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Biography Section

In 1986, the Private Office of His Holiness the Dalai Lama began work on his biography. They continued this work for fourteen years until, in 2000, the Dalai Lama asked that the work be completed by Norbulingka. His private office handed over all their notes in one large book, and since that time, the writers here at Norbulingka have worked to spin those notes into a complete history.

To write history is to reach back into the past and try to recreate with words what once existed in reality. This is never an easy task, but becomes exponentially more difficult when the culture one is researching has been upset by conflict. The turmoil in Tibet over the last century has made recordkeeping difficult, and preserving these records even more so; when immediate danger threatens, little thought is given to recording history for the future generations. Many times, searching for evidence of that past is like looking for footprints in the sand, which have long ago been blown away.

This is why writing the biography of His Holiness the Dalai Lama requires so much patience and careful investigation. The truth is that much of his history before 1959 is lost and finding out information about his childhood is a slow process. Mostly, the account of this period of his life has been collected from interviews with those who knew him at the time. After 1959 the information is more readily available and is collected from a variety of sources. Aside from interviews with elders and the Dalai Lama himself, the scholars at Norbulingka also obtain information from His Holiness's diaries, as well as political documents recording meetings between HH and officials from India and abroad. The scholars work almost like detectives; they find leads or inferences about an event in one source, and then find other sources that corroborate. In this way, they gradually expand their base of knowledge and slowly chip into a past that is largely covered over.

There is a long tradition in Tibetan culture of recording the life of lamas. This tradition is so prevalent that a special writing style has developed solely for the purpose of composing these biographies. This style is elegant and sophisticated, but is unfortunately only understood by those who have studied the different forms of Tibetan literature in depth. These biographies usually focus on the religious life of lamas and give little importance to worldly events. However, the unique political history of Tibet during the last century and the large part that the Dalai Lama has played in this history demands a unique way of writing his biography.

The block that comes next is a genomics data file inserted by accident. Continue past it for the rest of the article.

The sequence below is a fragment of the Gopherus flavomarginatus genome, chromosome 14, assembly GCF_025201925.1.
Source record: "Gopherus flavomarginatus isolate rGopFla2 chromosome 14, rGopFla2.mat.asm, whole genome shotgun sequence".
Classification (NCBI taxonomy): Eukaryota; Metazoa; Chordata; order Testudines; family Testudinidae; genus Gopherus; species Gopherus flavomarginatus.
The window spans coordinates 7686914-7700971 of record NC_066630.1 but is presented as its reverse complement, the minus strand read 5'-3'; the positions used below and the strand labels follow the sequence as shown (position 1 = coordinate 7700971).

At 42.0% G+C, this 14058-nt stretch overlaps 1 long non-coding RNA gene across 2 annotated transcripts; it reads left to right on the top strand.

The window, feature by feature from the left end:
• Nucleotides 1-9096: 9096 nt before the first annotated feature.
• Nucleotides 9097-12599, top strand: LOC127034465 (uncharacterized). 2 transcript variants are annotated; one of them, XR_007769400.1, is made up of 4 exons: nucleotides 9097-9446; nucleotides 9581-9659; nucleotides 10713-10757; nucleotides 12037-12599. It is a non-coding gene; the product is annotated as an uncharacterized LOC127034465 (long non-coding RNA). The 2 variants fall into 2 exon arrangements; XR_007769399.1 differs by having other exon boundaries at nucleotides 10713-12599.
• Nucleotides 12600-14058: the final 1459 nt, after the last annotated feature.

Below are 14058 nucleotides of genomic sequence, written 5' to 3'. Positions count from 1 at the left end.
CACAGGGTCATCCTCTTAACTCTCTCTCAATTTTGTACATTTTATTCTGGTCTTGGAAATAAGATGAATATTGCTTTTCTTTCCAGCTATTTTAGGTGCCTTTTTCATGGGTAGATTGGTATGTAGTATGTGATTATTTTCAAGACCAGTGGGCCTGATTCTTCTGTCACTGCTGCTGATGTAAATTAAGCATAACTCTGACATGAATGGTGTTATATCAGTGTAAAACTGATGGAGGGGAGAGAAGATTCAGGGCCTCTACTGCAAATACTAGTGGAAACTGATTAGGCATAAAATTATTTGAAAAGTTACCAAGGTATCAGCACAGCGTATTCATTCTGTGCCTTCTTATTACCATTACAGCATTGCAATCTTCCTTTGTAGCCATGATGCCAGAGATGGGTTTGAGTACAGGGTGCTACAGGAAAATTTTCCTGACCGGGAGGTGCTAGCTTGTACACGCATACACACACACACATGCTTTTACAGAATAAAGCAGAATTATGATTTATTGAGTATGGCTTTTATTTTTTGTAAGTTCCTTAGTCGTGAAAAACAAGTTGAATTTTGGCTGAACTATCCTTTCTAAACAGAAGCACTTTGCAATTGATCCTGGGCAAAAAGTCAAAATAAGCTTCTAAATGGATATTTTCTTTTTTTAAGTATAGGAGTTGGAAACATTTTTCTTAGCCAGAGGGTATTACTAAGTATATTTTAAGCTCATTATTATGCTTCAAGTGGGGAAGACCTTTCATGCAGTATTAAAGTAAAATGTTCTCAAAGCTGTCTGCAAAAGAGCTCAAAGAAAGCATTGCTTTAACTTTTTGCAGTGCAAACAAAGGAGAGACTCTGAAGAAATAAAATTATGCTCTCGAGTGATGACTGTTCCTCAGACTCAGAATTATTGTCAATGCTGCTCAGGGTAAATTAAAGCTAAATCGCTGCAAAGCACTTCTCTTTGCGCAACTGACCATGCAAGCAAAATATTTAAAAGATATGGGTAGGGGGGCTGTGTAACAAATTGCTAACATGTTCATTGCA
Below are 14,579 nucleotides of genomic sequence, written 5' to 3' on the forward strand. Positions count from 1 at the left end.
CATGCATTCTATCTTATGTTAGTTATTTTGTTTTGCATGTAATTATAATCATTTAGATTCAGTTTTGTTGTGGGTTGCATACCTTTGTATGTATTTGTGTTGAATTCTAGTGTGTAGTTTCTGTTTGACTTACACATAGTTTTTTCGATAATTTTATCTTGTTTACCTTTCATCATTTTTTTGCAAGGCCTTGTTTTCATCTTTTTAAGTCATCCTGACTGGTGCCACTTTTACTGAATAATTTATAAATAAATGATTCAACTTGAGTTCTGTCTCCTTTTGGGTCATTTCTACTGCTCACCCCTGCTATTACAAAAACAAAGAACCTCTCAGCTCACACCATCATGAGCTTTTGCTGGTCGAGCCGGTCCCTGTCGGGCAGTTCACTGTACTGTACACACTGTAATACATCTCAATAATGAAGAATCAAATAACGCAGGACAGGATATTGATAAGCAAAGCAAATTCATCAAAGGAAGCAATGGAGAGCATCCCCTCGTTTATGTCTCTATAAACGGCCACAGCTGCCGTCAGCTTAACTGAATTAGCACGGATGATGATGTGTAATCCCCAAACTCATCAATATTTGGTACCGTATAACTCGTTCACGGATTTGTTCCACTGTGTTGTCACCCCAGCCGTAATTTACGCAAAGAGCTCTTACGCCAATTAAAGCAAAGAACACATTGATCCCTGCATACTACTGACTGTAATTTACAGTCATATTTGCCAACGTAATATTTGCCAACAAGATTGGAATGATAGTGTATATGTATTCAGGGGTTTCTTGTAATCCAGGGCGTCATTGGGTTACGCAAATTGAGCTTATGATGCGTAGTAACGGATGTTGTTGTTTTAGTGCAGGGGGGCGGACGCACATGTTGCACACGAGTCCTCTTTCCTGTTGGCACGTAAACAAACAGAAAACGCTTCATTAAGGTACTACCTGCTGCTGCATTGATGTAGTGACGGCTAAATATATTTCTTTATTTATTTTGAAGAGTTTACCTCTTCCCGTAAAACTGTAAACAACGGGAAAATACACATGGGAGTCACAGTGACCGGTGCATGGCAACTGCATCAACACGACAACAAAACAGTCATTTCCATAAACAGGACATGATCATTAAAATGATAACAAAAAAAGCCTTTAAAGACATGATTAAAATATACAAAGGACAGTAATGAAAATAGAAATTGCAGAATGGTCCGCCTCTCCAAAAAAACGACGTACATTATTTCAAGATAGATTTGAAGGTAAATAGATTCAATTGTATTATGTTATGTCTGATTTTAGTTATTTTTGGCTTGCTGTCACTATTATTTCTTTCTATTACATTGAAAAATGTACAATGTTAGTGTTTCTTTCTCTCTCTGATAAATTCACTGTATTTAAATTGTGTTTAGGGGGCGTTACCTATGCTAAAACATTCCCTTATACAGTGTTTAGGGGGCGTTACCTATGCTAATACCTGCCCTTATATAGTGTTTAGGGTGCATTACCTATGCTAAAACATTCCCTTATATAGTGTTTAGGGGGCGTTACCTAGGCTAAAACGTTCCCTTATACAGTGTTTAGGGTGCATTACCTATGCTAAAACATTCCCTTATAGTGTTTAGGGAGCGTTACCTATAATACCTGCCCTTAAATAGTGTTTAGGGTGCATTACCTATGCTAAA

The style of this account differs from the traditional biography of a lama in a few key ways. Firstly, because the Dalai Lama has been so crucial in establishing the Government in Exile, to only focus on his religious life would be to pass over some of his greatest contributions to society. This biography therefore seeks to strike a balance between the religious and the worldly that accurately reflects his commitment to both aspects of life. The scope of this biography is also much greater than is normal. Because so much has happened during the lifetime of the 14th Dalai Lama that has drastically changed the way of life for Tibetans, and because his own story is so interwoven with these changes, the scholars at Norbulingka intend this book to serve as not only a biography of the Dalai Lama, but also a comprehensive account of the modern history of Tibet. As the information in this book is relevant to all Tibetans and not only scholars, the writers at Norbulingka have desired that it be accessible to everyone who wants to read it. With this aim in mind, the biography is not being written in the traditional style, but in one that is less formal so that it will be comprehensible to someone who has only a basic knowledge of Tibetan literature.

Presently, there are six scholars working full time researching, interviewing, and writing. In 2009 the first six volumes of the biography were published which span from 1935- 1960. The next three volumes, spanning the years of 1960-1965 were published in 2012. In 2015, another set of five volumes was published, followed by another 10 volumes in June 2019.